A negative reaction to a book forces certain decisions that a positive reaction does not, at least if you’ve agreed to review that book. In this case I tried to articulate an experience of reading these comics, with a mind to what works and what doesn’t, without getting too prescriptive. I don’t think a work like Fukitor should be censored or banned (for the record). As for buying it–the notion that the purchase of a book is an endorsement of its content is a little reductive, I think, and every reader is entitled to act on curiosity. But buddy, I’ll tell you, I did not like it!
“Zombie Gorebath” is one of the collection’s first stories and one of many to take some cues from old EC comics. (A character exhibits hubris, encounters the supernatural, receives a violent comeuppance, etc.) During a prelude to the gorebath, a white researcher on a pacific island anally rapes a brown villager and then shoots the villager in the head. (Karns depicts the villager with a bone in his nose, a bit of signifying that defies readers to wonder whether the choice is self-consciously lazy or traditionally lazy.) One page later, the zombified native returns to bite out the white person’s crotch. This sequence lacks the conviction of even a revenge fantasy—Karns approaches both moments with the same sort of leer.
From “Zombie Gorebath” alone, a reader might wonder if Karns simply wants to offend. But “Special Forces Attack Squad: Operation Cockblock!” story reads (superficially) as an attempt to do something more complex. The comic follows a mostly-white combat team as it plows through coded-Islamic militants who speak in phrases like “Muhak jihad allak!” and “Doobla madooba blaggle!” The opening page of this story suggests a skewering of all parties—the Ss in “Special Forces” recall the SS insignia, and the G.I. Joe types are goons in their own right. A generous reader might even suggest the comic critiques certain ways of seeing Middle Eastern peoples. But subsequent spreads mostly celebrate the over-the-top slaughter of sublingual ethnic grotesques.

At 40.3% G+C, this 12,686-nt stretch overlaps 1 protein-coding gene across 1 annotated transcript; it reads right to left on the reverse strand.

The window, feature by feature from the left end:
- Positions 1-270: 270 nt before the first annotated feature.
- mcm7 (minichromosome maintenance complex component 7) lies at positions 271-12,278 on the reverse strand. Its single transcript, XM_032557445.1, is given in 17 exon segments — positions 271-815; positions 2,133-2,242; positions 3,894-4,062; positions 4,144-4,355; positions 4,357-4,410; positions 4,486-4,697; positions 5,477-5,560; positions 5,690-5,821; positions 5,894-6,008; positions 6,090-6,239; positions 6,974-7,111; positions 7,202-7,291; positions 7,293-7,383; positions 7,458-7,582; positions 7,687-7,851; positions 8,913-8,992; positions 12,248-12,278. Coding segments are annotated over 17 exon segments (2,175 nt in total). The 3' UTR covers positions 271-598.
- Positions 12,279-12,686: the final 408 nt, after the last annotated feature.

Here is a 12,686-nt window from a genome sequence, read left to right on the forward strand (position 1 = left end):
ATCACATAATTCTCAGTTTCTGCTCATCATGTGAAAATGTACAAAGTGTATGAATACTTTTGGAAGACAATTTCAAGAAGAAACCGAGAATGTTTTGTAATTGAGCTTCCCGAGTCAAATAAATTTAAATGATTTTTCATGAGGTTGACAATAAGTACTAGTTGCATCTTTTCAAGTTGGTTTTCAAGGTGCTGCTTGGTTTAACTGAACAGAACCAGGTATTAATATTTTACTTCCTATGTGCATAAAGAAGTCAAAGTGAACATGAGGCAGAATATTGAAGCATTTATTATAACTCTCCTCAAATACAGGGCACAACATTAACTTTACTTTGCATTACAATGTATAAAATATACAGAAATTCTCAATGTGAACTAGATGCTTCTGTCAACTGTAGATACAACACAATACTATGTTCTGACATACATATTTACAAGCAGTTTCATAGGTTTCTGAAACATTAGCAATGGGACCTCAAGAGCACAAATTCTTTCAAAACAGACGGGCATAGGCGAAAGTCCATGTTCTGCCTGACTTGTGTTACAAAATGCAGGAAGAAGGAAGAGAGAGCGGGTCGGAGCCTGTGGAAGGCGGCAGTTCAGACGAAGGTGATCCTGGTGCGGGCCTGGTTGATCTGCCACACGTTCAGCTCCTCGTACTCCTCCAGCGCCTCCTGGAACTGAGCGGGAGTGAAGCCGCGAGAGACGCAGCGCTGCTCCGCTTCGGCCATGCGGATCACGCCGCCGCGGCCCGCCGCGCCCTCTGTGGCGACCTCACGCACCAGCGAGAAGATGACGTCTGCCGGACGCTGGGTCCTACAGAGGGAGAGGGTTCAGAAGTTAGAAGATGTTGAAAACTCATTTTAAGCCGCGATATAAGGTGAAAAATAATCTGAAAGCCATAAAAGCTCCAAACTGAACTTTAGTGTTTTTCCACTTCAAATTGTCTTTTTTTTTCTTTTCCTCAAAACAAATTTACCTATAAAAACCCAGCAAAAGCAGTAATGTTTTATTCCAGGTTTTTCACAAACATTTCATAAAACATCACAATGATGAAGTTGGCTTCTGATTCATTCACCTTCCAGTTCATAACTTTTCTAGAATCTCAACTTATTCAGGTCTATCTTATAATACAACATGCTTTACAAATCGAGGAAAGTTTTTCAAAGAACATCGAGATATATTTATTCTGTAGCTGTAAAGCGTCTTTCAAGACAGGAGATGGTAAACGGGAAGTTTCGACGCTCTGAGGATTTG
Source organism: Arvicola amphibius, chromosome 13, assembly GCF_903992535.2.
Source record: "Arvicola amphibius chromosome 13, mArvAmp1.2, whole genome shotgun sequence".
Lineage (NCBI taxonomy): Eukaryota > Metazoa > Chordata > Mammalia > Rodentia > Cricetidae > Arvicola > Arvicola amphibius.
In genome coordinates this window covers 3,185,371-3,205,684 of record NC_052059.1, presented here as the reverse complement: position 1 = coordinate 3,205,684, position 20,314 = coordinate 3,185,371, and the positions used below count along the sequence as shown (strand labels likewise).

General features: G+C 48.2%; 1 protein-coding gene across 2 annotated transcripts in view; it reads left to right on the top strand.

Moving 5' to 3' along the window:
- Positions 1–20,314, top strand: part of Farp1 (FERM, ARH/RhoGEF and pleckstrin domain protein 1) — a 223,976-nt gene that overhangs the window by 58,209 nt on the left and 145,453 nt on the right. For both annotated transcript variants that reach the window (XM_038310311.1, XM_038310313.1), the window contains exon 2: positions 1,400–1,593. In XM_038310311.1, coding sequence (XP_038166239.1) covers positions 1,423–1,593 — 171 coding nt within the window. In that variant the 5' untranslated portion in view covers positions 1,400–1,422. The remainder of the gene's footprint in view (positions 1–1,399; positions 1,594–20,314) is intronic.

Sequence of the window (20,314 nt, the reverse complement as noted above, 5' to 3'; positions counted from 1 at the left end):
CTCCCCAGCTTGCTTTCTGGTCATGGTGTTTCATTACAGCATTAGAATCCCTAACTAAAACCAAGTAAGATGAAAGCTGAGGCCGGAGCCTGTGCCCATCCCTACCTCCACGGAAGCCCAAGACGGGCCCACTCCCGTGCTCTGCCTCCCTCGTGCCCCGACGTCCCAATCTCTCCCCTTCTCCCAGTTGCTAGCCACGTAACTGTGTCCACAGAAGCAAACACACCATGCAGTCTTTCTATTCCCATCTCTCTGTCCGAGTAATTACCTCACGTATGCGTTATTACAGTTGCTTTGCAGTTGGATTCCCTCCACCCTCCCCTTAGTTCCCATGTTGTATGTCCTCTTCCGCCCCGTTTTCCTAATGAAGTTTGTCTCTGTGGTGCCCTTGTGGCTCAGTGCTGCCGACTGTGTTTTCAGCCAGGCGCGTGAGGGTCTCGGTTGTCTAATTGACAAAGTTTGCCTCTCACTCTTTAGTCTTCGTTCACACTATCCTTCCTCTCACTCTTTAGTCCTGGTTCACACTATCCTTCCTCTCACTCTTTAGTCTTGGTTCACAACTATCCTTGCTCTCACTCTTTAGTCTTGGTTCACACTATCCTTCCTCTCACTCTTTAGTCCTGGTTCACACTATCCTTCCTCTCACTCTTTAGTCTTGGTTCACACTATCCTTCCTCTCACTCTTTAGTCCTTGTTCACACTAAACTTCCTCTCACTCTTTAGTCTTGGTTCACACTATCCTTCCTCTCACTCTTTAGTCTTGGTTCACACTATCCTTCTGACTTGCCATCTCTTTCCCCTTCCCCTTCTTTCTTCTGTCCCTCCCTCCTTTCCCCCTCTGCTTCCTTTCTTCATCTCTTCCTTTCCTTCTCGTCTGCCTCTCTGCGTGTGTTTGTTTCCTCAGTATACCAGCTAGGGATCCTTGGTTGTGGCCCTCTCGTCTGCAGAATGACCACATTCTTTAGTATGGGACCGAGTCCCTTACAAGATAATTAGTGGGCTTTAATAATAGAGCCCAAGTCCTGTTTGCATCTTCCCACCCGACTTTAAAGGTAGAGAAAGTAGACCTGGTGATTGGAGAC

Intentionality becomes a consideration while reading comics like this. Here are two ways to consider “Operation Cockblock!”: 1) Karns uses satire as a pretext to include content that’s upsetting by design; 2) Karns’s ambitions as a satirist outstretch his gift for satire to such a degree that the story is a near-total failure. Not all art has a social intent, and not all art is best viewed in these terms, but we can certainly judge ostensible social comment by its follow-through. Fukitor manages little with respect to race except the visual parroting of hateful tropes.
It’s possible Karns doesn’t consider the reactions of readers while drafting his work. Not likely, but possible. If he does consider reactions, we can posit that shock is not merely expected but desired. So criticizing Fukitor because of its harsh content feels uncomfortably like playing a game that Karns has arranged. But Fukitor can also be critiqued on the grounds of its eventual boringness. By the end, viscera fall with plodding monotony.